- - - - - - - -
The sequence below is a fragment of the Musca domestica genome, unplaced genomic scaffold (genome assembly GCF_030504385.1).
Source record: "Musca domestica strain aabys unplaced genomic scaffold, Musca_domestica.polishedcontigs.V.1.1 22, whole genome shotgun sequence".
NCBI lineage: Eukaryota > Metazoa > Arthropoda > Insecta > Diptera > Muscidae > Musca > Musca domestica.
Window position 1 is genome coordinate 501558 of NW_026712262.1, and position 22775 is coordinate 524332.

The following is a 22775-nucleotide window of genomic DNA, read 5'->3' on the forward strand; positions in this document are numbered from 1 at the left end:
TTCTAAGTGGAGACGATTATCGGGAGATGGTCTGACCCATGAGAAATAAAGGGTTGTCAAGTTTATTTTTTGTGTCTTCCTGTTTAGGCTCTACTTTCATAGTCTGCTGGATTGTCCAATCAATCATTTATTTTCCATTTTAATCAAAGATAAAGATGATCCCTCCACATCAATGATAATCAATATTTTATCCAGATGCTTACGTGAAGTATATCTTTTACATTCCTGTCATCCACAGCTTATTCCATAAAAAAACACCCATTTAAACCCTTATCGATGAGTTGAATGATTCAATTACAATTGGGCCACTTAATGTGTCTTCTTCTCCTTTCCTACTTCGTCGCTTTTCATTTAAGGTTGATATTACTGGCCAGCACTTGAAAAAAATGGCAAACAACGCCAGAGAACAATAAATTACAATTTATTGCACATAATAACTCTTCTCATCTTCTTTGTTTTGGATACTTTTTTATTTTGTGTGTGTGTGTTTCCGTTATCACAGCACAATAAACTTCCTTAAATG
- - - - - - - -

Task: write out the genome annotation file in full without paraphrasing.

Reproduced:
The sequence below is a fragment of the Musca domestica genome, unplaced genomic scaffold (genome assembly GCF_030504385.1).
Source record: "Musca domestica strain aabys unplaced genomic scaffold, Musca_domestica.polishedcontigs.V.1.1 22, whole genome shotgun sequence".
NCBI lineage: Eukaryota > Metazoa > Arthropoda > Insecta > Diptera > Muscidae > Musca > Musca domestica.
Window position 1 is genome coordinate 501558 of NW_026712262.1, and position 22775 is coordinate 524332.

The following is a 22775-nucleotide window of genomic DNA, read 5'->3' on the forward strand; positions in this document are numbered from 1 at the left end:
TTCTAAGTGGAGACGATTATCGGGAGATGGTCTGACCCATGAGAAATAAAGGGTTGTCAAGTTTATTTTTTGTGTCTTCCTGTTTAGGCTCTACTTTCATAGTCTGCTGGATTGTCCAATCAATCATTTATTTTCCATTTTAATCAAAGATAAAGATGATCCCTCCACATCAATGATAATCAATATTTTATCCAGATGCTTACGTGAAGTATATCTTTTACATTCCTGTCATCCACAGCTTATTCCATAAAAAAACACCCATTTAAACCCTTATCGATGAGTTGAATGATTCAATTACAATTGGGCCACTTAATGTGTCTTCTTCTCCTTTCCTACTTCGTCGCTTTTCATTTAAGGTTGATATTACTGGCCAGCACTTGAAAAAAATGGCAAACAACGCCAGAGAACAATAAATTACAATTTATTGCACATAATAACTCTTCTCATCTTCTTTGTTTTGGATACTTTTTTATTTTGTGTGTGTGTGTTTCCGTTATCACAGCACAATAAACTTCCTTAAATG